Lactose intolerance is the inability to break down the milk sugar, lactose due to an impairment in the production of the required enzyme, lactase. Whilst a lactose intolerance is uncomfortable it’s not life-threatening whereas a dairy allergy can be.
Identifying a lactose intolerance may seem challenging although, there are several symptoms that can help you to identify a potential lactose intolerance within children. These include nausea, excess flatulence, bloating, diarrhoea and gastrointestinal discomfort following the consumption of lactose-containing foods. Should you suspect your child may have lactose intolerance, it’s recommended to go to your GP for testing as these symptoms may also be indicative of underlying gastrointestinal issues which should be addressed.
The tests for lactose intolerance are non-invasive and straightforward to carry out. In some cases, the GP may ask you to record a food and symptom diary for your child before recommending an exclusion diet. An exclusion diet may require your child to exclude lactose-containing foods for a period of two weeks to see if the symptoms improve.
Alternatively, the GP may offer a breath test that requires your child to consume a lactose solution before measuring hydrogen particles in their breath. From this, the doctor should be able to diagnose lactose intolerance. It’s common for a diagnosis to instil fear and panic although, living with lactose intolerance shouldn’t provoke stress and anxiety as it’s extremely manageable. Remember a lactose intolerance is not the same as a milk allergy and whilst it may be uncomfortable if a child unknowingly consumes too much lactose it’s not dangerous.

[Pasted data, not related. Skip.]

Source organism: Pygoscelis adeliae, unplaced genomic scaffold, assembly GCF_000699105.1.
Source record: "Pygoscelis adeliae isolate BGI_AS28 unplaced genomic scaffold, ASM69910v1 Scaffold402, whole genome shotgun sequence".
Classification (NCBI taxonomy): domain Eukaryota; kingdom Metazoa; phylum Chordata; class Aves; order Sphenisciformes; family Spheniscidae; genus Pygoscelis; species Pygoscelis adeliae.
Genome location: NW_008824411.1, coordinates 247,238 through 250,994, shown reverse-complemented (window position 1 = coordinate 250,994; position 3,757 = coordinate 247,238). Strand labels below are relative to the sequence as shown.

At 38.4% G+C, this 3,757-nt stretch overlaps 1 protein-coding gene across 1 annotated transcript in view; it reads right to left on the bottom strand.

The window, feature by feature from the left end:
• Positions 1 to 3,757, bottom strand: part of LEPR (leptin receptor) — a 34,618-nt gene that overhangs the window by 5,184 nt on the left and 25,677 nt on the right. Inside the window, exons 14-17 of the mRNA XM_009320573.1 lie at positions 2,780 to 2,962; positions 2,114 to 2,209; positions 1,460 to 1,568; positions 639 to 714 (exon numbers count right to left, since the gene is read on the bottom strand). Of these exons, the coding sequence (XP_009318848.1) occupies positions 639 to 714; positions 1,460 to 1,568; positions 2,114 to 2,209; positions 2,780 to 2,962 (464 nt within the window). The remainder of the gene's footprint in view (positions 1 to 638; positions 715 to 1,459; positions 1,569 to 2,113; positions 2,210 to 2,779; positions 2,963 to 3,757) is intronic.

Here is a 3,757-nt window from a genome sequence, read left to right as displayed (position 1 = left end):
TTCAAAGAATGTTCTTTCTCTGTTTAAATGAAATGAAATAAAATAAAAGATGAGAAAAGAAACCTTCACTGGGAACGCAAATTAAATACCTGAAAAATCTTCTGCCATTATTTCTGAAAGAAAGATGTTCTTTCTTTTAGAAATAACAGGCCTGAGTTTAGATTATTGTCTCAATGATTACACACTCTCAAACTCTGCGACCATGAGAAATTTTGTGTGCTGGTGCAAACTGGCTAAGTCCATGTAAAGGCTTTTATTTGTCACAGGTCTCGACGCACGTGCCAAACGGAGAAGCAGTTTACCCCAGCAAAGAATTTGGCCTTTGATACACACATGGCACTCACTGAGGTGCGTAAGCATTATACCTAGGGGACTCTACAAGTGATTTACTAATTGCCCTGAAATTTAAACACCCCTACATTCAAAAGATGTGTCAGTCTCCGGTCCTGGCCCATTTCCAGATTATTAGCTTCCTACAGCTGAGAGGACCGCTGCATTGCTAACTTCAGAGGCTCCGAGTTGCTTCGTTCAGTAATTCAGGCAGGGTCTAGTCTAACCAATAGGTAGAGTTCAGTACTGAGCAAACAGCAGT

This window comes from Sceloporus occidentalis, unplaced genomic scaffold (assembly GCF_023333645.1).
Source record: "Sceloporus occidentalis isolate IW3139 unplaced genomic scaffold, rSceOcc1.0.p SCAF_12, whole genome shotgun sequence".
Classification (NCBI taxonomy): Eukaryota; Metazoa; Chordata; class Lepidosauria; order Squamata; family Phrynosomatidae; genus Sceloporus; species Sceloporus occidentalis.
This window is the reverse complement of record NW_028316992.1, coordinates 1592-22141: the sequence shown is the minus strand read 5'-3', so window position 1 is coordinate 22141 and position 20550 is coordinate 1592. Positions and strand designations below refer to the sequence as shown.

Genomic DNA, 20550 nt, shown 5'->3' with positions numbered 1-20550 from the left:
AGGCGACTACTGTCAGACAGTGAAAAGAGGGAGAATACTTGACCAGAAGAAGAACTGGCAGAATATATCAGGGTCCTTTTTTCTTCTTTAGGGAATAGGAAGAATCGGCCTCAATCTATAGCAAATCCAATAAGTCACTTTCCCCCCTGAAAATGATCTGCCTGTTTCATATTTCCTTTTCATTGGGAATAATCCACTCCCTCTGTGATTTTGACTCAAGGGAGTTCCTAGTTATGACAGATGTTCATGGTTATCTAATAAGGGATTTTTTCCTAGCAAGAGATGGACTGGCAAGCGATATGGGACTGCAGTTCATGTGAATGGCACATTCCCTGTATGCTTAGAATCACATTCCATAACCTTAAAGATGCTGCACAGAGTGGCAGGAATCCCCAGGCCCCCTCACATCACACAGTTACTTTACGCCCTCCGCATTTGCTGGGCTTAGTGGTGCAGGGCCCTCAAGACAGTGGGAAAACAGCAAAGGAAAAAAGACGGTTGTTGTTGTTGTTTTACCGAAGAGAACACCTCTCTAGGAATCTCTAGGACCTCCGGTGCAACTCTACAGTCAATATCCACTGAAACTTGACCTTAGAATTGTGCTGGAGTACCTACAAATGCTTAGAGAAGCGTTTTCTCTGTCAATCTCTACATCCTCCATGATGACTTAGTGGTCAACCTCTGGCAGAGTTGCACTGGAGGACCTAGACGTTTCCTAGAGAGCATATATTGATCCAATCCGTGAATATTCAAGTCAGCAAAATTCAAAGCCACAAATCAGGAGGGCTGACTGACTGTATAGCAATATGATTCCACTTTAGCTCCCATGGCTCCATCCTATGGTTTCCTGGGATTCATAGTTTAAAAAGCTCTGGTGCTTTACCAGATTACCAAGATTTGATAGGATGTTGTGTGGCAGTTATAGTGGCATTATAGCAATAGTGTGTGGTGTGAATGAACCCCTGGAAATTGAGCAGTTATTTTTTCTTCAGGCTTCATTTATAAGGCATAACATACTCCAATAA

When it comes to managing your child’s lactose intolerance daily, the recommendations are to focus on low lactose foods. Rest assured that this does not mean excluding dairy products entirely. Products such as lactose-free milk make living with lactose intolerance very manageable. Of course, there are times when your child wants to eat their favourite ice cream or attends a friend’s house or party where there may be a variety of foods containing lactose. In such cases ensure that your child is well equipped with Milkaid® Junior Tablets – a soft, strawberry flavoured chewable tablet to be consumed ahead of eating or drinking dairy foods, is a great way for them to resume life as normal. Milkaid® Junior provides the enzyme lactase, which is required to break down the milk sugar lactose. Therefore Milkaid® Junior allows the child to be more efficient at breaking down the lactose.
As a parent or a guardian, it’s key not to make a fuss over your child’s lactose intolerance as this can create stress and insecurities within the child. If your child is attending an event or going somewhere where you’re not in control of the food, you should always let the adult in charge know that they don’t tolerate dairy well. Offering Milkaid® Junior and explaining that should the child take two tablets ahead of consuming lactose-containing food is a great way to cover all bases. It’s really key to reiterate that the child is likely to be able to tolerate a small amount of lactose as this will help to put the adult at ease.
Remember lactose intolerance doesn’t have to be all-consuming and if you’re ever in doubt always ensure you have Milkaid® Junior on hand.